In last night’s post, you observed—as we’ve been noting all week—that both the politicized discussion of movies and the political resonance of the movies themselves no longer had the intensity that they did in the era Hoberman writes about. It’s worth emphasizing, I think, that this is (at least on my part) not so much a nostalgic lament for a time I never lived through than a historical observation. And as such, it should be expanded beyond the narrow context of movies, something Hoberman does with enviable ease as he dissolves from what’s on the screen to what’s behind and beyond it. It’s not just that movies were different and experienced differently in the 1970s, but that the whole cultural ecology in which they functioned was different. Not only were cinematic spectacles (some of them, anyway) more implicitly political, American politics had become, more explicitly than it ever had been, a spectacle. There is a momentousness, a newness, a craziness to some of the non-movie events he describes that seems almost unimaginable. His narrative circles around to the quadrennial “RepCons” and “DemCons,” and it’s hard to think of any political conventions in recent memory that have seemed like zeitgeist-defining moments or that would have generated reportage like Mailer’s or Hunter Thompson’s that could aspire to the status of literature.
One of Hoberman’s epigraphs comes from “Superman Comes to the Supermarket,” Norman Mailer’s Esquire essay on JFK: “America’s politics would now be also America’s favorite movie, America’s first soap opera, America’s bestseller.” This has the slightly breathless ring that prophecies acquire only after they’ve come true and become truisms. One of the major texts in the chapter that follows is The Image by Daniel Boorstin, which (in Hoberman’s summary) “made the obvious but influential declaration that a ubiquitous, newfangled ‘language of images’ had displaced the old-fashioned ‘language of ideas.’ The citizenry had become an audience.” And their apt leader was a creature with the splendid space-age name of “Star-Pol.”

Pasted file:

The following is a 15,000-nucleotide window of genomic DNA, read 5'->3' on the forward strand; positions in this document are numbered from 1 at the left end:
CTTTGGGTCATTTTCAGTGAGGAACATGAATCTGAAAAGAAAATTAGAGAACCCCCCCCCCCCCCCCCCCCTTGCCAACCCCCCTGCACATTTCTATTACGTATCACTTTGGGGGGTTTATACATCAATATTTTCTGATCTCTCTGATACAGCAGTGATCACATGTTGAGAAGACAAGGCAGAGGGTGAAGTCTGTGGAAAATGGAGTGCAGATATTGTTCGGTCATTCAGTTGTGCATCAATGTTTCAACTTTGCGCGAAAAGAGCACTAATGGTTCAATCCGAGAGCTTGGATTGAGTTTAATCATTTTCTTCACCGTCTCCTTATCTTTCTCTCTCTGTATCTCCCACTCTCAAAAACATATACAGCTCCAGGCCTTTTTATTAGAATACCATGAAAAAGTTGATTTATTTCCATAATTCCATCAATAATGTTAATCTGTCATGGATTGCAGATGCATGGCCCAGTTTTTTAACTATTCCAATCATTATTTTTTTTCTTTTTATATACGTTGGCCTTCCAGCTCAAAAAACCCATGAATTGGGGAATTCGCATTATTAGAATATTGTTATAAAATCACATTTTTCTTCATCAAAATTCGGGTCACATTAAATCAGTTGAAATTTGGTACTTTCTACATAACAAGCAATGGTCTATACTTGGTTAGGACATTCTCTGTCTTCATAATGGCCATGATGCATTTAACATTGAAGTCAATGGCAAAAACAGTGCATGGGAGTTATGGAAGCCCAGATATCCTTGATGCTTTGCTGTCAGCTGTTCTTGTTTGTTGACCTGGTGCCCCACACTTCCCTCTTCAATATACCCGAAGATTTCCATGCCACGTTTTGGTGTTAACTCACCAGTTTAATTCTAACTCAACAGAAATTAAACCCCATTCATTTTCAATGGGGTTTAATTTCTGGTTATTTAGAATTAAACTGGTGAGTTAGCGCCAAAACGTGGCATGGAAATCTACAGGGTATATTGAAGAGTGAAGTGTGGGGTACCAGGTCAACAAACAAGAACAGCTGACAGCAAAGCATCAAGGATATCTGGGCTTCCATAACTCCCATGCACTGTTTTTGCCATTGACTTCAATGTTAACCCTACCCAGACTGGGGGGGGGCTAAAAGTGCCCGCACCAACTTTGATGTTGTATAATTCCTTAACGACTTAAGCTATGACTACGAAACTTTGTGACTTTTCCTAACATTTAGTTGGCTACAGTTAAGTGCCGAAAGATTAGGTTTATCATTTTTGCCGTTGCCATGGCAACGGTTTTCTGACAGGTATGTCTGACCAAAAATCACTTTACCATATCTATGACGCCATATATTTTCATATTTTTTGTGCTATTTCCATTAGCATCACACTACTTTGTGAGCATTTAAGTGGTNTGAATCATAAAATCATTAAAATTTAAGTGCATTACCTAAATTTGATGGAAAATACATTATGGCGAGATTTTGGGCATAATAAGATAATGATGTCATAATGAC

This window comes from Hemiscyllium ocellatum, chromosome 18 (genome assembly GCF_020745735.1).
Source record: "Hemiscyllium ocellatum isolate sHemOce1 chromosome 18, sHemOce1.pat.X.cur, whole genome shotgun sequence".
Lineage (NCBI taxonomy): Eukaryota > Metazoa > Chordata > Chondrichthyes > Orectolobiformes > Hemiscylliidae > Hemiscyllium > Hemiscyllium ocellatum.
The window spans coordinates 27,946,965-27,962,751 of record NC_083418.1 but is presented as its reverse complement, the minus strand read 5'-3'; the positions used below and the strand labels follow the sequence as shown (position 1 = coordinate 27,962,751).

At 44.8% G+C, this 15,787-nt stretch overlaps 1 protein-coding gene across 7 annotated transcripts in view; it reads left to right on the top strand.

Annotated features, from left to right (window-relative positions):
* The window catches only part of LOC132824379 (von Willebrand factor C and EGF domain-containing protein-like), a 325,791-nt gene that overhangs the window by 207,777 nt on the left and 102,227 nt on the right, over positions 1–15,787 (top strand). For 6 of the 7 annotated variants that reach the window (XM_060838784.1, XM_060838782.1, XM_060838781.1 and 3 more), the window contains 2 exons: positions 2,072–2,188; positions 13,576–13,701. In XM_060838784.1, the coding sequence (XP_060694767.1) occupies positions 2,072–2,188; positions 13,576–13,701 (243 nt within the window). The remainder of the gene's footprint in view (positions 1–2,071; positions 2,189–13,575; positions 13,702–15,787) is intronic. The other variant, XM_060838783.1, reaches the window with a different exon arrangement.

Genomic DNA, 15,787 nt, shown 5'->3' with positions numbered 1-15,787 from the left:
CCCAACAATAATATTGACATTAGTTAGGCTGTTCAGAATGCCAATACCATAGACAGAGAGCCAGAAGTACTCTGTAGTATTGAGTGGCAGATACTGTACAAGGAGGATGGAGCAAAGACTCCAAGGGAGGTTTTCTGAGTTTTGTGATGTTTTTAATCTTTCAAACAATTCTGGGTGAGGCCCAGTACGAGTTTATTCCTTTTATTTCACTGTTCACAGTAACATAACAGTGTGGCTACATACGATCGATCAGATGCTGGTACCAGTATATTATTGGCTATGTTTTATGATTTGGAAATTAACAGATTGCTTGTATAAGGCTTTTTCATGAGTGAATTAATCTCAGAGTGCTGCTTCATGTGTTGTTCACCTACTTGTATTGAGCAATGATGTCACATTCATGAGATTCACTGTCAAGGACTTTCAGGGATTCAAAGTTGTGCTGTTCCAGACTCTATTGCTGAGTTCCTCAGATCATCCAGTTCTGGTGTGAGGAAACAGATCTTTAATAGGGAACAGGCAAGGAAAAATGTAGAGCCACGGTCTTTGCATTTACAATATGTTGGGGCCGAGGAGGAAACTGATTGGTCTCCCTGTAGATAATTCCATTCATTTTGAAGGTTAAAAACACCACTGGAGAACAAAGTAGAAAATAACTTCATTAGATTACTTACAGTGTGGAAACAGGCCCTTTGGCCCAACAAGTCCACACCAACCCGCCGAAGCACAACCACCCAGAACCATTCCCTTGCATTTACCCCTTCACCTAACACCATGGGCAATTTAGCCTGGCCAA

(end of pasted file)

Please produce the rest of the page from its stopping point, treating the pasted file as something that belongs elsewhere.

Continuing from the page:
Hoberman recaptures a moment when such notions seemed scary and new and traces the simultaneous metastasizing of media-spectacle politics and social ferment. It’s amazing, looking back at it, to see how quickly the ‘60s happened—not just how many upheavals were taking place, but how closely they impinged on each other. And the movies provided a kind of running, rapidly mutating allegorical commentary on what was happening at the conventions, in the geopolitical arena, and on the streets, understood as both the locus of urban disorder and youth protest.
It’s interesting to note, tangentially, that the movies he takes up are, for the most part, neither art films straining for cultural and aesthetic importance nor high-minded Hollywood “issue pictures,” but rather genre films—Westerns, war movies, and urban policiers cross-pollinating like mad and offering themselves up as ideological Rorschach blots. The labels “liberal” and “conservative,” now tiresomely thrown around by cultural pundits, are woefully inadequate to describe Dirty Harry or Easy Rider or The Chase or McLintock! The choices, rather, seem always to be between fascism and anarchy, and it’s hard to tell one from the other or to predict how the audience will respond.
Those allegories, as you pointed out earlier today, survive in the tired generic conventions of mainstream filmmaking. Revenge has become such an axiomatic response that it’s not longer very interesting to wonder whom it’s being enacted upon and with what cost. (Just about the only American filmmaker who does seem to make it interesting to wonder is, wouldn’t you know, Clint Eastwood).
David, this has been a tonic. If Peter Biskind’s book made me worry (as I did in last week’s Times Magazine) about the soul of American film culture, and Hoberman’s made me long a bit for its earlier incarnation, talking with you has, as ever, bolstered my faith in it.
All the best,